4-12 year olds Articles Education Parenting Through My Eyes

12th January – Anxiety


No amount of anxiety can change the future. No amount of regret can change the past. – Karen Salmansohn

To anyone who reads my blog or knows me well, the fact I suffer from anxiety will not come as a shock at all. To those who’ve known me a long time, you’re probably aware that it started becoming noticeable when I was around eight years old. However, to some people who know me only in passing perhaps, they probably see someone with a constant smile on her face. Yeah, that’s not genuine. It puts people at ease though and I like to hide behind a mask. 

Me during a recent period of anxiety: still smiling

Rewind to primary school. I remember a science lesson with Miss Harrison. Aged eight, we were asked to pull out a strand of hair and look at the root. I pulled out a strand of hair, but no root. I repeated the activity several times before I finally spotted a hair with the root attached. I liked the feeling of pulling out my hair. While some felt this behaviour was attention-seeking, it was far from it: soothing, calming and distracting.

Secretly, I began pulling out huge clumps of hair. I tugged on my eyelashes and plucked my eyebrows with my fingers. Of course, it wasn’t a secret for long. My parents were worried. Mum even blamed it on school for being boring. According to her, the headmaster was less than impressed when she said that. 

An appointment at the doctors surgery was made shortly after they discovered hair strewn on the bathroom floor and a bald patch rapidly appearing at the front of the head. I just couldn’t stop. I liked the sensation and it made me feel good. The doctor referred me for counselling. It meant I missed some of school, but I didn’t mind. A packet of wotsits and a ride in this lady’s car to the sessions where I just drew pictures and chatted were fun to an eight year old.

It wasn’t just my hair I was pulling out my now. I was ripping off bits of my scalp too. Now I know the terms “trichotillomania” and “dermatillomania” describe my conditions. 

The counselling as a child worked for a long while. I didn’t feel the need to pull and pick for a long time. Becoming a teacher and getting married were both major stresses in my life; they acted as catalysts for my anxiety and soon enough the hair pulling and skin picking resumed. I was better at disguising it aged 23 though and pulled hair in smaller clumps and picked from the back of my head.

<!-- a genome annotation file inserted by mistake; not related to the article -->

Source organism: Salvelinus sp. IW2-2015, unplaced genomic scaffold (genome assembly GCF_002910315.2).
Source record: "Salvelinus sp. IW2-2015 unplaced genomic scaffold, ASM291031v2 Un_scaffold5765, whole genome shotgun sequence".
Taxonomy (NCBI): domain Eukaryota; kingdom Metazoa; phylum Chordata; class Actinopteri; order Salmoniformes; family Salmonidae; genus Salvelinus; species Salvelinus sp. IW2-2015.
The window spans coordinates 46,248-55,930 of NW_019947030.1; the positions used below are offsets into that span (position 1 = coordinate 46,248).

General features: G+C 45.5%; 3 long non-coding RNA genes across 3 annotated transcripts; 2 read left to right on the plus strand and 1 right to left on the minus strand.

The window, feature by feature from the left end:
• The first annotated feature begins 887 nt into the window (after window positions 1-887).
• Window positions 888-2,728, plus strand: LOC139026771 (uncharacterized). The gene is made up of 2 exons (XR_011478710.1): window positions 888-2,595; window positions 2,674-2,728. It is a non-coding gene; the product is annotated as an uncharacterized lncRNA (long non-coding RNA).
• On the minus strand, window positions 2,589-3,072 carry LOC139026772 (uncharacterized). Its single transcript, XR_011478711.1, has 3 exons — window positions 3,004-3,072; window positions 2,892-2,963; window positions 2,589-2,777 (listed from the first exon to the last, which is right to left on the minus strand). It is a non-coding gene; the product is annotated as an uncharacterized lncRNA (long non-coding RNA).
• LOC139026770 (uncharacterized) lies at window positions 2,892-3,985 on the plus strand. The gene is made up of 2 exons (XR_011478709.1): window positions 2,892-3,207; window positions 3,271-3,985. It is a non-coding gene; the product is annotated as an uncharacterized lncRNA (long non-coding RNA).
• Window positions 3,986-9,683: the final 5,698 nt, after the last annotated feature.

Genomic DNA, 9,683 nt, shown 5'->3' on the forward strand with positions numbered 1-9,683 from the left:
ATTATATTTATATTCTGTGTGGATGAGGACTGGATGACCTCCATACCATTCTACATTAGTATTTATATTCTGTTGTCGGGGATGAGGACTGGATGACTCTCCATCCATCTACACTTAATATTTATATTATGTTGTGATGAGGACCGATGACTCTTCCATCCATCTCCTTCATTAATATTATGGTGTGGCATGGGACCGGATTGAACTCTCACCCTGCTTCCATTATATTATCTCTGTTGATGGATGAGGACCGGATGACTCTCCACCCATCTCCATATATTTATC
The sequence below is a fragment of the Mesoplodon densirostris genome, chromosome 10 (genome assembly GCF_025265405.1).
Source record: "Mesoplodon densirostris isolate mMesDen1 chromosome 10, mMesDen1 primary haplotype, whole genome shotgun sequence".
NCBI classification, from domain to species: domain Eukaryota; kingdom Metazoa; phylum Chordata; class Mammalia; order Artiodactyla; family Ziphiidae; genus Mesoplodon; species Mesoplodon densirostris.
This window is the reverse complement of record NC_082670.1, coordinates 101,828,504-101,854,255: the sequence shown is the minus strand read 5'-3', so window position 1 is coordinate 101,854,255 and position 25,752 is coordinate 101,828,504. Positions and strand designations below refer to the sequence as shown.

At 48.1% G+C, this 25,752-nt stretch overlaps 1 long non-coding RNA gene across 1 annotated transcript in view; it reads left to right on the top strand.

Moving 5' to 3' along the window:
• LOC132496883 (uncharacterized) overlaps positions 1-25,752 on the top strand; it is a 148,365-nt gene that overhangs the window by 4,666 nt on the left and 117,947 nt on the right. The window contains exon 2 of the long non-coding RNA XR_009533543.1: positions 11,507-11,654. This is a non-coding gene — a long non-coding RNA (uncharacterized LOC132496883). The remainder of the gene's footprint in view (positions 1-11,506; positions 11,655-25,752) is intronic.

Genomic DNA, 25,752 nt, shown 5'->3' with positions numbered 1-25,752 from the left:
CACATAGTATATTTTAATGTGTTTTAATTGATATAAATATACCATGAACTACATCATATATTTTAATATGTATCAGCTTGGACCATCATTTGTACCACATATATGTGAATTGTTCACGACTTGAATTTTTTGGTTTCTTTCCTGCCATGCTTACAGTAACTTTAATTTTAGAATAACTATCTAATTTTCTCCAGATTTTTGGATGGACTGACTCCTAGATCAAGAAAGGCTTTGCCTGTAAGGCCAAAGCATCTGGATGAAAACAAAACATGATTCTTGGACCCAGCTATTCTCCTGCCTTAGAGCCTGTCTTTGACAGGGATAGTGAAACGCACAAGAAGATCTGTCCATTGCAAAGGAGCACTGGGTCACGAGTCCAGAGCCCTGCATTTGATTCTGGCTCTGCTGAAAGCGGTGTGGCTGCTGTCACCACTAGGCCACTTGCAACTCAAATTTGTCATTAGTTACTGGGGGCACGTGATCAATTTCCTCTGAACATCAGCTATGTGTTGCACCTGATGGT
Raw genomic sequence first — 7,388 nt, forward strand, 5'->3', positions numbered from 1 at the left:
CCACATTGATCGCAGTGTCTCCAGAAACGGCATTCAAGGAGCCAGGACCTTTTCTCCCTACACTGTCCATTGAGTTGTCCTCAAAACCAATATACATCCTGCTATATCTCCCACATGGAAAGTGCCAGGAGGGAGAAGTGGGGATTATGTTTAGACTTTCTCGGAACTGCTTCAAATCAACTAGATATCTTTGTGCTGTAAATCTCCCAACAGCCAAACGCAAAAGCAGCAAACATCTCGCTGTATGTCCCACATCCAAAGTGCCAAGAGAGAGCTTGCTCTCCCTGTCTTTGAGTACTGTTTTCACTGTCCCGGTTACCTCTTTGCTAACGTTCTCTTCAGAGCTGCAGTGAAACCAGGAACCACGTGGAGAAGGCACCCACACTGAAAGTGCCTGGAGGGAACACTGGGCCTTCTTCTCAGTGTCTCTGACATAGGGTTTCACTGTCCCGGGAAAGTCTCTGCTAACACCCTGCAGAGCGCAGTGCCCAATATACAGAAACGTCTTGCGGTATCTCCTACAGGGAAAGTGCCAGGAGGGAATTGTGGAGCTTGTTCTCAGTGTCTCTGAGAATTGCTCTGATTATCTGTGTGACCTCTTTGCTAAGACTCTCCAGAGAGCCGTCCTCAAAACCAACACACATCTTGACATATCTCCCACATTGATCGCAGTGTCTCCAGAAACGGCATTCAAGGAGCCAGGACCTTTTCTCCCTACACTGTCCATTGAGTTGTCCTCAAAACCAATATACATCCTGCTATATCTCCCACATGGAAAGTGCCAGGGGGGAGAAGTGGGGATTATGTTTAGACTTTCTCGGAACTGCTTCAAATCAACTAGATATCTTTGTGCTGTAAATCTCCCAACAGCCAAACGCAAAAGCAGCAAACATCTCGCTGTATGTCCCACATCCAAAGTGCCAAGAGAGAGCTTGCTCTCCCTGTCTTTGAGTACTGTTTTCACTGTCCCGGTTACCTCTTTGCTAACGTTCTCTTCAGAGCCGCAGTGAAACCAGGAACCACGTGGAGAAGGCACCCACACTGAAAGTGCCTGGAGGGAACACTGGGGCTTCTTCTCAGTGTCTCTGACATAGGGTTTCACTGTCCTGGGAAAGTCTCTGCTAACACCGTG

I sought help from doctors again. I was given some cream to rub in. Didn’t work. I was offered CBT. Didn’t work. Nothing worked except sheer willpower. These conditions are closely associated with OCD and it is almost impossible to stop. 

I’m now significantly older than I was when I started pulling and picking again. During my illness, I felt absolutely no desire to (good job as I had no hair left on my body!). Unfortunately, a couple of years after, my anxiety deteriorated again. I don’t cope well with unexpected change and I like to know my plans well in advance. Things being sprung on me at the last minute really unsettle me.

I’ve had ups and downs with my anxiety throughout my life. I’m no expert, but I’m always willing to share my story. I still pick my scalp now, though hair pulling is very rare. My main motivation for stopping is my children. It’s so hard for people to understand why I want to self-harm (picking bits of my skin is exactly that) as it is without my children witnessing it and thinking it is a normal thing to do when you’re feeling anxious. 

I have tried many things to settle the urge to pull and pick. It does depend on the day though as to whether or not these things work.

Things that can help:

  • Distraction: finding other things to do with my hands can work sometimes. I paint my nails sometimes as it means I can’t use them for a while! Knitting and sewing are supposed to work well too. Unfortunately, I find that sometimes the pulling or picking is subconscious. I might not even realise I have done it unless I discover hair in my fist or blood on my finger tips. Adult coloring pages are recommended as a great distraction activity, too.
  • Support: having a good support network is important. Trichotillomania and dermatillomania are compulsions and are hard to stop. Knowing that you can talk to friends or family members without judgment is so important. Do also consider if there is an online group you can join for support; these can be invaluable. It is important to be careful though as seeing photos of other people picking their skin or pulling their hair can act as adverts in a way, encouraging you to act in a similar manner. 
  • Prevention: keeping your nails short can help somewhat. It’s much harder to get a grip on little bits of skin if your nails are short. The same goes for longer nails that are harder to use; I have had acrylics in the past and struggled to write, which in turn meant it was difficult for me to use my fingertips for any compulsion I felt at the time. 
  • Writing: sharing your feelings can be amazing therapy (and free!). Whether you write a journal just for you or a blog for the world to read (like mine… although I’m not sure we’ve made it out of East Anglia yet!), putting your thoughts and feelings down on paper can make you feel good. Anyone who doesn’t enjoy the process could try vlogging instead.
  • Preparation: knowing that I have suffered with anxiety most of my life, I need to be better prepared. Having things on standby for when things deteriorate is crucial. A ready-to-grab calm box or bag containing some essentials is a great idea.

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